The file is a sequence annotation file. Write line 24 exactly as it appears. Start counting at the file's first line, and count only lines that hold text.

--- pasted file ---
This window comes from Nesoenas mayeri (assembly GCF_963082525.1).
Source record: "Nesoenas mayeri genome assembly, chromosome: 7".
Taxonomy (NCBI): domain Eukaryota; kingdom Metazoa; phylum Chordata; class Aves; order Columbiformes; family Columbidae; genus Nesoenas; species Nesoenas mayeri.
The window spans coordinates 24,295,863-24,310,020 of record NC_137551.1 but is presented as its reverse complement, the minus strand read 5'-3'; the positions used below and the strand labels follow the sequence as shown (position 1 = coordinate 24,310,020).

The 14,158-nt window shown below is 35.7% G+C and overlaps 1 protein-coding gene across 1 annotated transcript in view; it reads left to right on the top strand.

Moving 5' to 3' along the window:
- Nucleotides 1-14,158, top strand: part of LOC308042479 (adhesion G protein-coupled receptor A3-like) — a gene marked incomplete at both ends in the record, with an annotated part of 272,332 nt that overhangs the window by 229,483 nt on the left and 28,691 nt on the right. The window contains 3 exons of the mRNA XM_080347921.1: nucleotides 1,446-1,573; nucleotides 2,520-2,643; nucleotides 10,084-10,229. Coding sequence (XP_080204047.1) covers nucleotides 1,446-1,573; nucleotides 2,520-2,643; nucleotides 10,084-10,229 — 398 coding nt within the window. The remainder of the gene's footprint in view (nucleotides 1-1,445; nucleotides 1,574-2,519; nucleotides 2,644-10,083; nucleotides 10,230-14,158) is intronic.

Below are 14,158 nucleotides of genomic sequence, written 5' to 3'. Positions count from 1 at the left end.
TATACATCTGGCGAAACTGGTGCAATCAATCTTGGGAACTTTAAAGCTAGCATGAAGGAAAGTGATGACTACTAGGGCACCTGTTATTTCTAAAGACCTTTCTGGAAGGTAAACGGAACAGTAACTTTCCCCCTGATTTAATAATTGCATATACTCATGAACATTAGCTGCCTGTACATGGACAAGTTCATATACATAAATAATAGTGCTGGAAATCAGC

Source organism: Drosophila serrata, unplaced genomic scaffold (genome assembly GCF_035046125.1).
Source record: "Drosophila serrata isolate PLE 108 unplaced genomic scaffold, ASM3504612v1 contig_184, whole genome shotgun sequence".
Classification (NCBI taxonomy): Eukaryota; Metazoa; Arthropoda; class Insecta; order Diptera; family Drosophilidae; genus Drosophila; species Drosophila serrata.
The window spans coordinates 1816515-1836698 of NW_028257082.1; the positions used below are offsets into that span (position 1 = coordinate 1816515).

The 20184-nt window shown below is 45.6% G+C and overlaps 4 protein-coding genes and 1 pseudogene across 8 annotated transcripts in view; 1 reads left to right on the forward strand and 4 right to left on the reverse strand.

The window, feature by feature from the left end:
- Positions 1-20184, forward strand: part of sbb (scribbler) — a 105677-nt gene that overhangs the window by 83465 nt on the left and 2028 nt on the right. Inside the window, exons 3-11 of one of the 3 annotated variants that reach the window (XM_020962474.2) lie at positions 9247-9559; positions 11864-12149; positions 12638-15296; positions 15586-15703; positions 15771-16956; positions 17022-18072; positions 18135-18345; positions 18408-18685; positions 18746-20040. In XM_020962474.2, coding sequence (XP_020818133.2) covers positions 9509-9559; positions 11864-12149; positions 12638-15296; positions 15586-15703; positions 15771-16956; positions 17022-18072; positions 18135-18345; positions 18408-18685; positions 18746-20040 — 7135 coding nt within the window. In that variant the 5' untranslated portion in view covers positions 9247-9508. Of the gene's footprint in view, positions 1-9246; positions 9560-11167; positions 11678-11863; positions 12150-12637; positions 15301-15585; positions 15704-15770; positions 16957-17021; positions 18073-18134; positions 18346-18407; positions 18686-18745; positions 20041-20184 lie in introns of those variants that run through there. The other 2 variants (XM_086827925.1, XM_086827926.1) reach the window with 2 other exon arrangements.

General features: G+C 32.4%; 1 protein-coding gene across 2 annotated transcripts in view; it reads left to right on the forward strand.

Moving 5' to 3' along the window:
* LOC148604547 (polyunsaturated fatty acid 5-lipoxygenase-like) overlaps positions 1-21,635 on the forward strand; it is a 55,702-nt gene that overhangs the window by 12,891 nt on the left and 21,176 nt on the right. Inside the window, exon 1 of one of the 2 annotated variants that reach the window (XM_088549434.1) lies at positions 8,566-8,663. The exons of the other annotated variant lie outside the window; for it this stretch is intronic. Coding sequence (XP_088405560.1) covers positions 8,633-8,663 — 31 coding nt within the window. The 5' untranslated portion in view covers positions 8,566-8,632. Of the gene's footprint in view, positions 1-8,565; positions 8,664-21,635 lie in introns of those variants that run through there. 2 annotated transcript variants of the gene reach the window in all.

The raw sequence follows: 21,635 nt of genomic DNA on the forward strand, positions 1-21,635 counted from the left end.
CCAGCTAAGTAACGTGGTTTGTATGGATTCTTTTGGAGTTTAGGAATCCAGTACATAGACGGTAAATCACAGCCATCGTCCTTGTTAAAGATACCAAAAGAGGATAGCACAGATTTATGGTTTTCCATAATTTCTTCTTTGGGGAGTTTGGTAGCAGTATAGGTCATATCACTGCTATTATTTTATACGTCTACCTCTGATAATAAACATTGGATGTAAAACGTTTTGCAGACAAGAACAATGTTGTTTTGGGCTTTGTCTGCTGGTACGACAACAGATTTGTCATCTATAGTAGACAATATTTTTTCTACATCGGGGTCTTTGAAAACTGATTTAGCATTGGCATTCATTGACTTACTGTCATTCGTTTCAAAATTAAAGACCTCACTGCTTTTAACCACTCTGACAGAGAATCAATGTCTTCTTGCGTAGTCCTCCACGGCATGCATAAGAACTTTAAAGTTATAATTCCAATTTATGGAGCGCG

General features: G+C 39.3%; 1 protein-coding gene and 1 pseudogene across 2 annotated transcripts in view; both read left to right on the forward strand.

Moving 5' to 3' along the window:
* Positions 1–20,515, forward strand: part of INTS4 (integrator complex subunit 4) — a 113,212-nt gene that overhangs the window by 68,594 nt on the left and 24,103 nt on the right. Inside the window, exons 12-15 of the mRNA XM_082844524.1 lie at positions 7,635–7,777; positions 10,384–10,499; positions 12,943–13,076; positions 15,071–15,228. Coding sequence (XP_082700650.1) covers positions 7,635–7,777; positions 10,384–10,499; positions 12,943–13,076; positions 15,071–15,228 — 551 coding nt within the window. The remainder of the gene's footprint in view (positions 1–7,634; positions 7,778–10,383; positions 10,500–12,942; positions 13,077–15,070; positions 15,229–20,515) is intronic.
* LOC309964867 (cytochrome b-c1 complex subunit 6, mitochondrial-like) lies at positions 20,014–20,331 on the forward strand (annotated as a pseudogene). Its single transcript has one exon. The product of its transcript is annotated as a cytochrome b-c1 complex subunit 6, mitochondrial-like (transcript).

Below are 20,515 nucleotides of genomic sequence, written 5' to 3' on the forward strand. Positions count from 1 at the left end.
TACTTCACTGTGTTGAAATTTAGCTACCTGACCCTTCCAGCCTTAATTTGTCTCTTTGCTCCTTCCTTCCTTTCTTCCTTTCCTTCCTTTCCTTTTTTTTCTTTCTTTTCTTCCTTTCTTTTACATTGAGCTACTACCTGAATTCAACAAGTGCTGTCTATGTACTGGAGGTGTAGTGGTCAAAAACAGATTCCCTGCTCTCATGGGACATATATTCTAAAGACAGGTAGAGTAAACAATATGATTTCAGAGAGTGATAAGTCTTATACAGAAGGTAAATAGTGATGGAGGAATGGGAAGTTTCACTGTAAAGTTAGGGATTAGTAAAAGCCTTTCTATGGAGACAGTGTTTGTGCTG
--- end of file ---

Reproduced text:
* Positions 1–20,515, forward strand: part of INTS4 (integrator complex subunit 4) — a 113,212-nt gene that overhangs the window by 68,594 nt on the left and 24,103 nt on the right. Inside the window, exons 12-15 of the mRNA XM_082844524.1 lie at positions 7,635–7,777; positions 10,384–10,499; positions 12,943–13,076; positions 15,071–15,228. Coding sequence (XP_082700650.1) covers positions 7,635–7,777; positions 10,384–10,499; positions 12,943–13,076; positions 15,071–15,228 — 551 coding nt within the window. The remainder of the gene's footprint in view (positions 1–7,634; positions 7,778–10,383; positions 10,500–12,942; positions 13,077–15,070; positions 15,229–20,515) is intronic.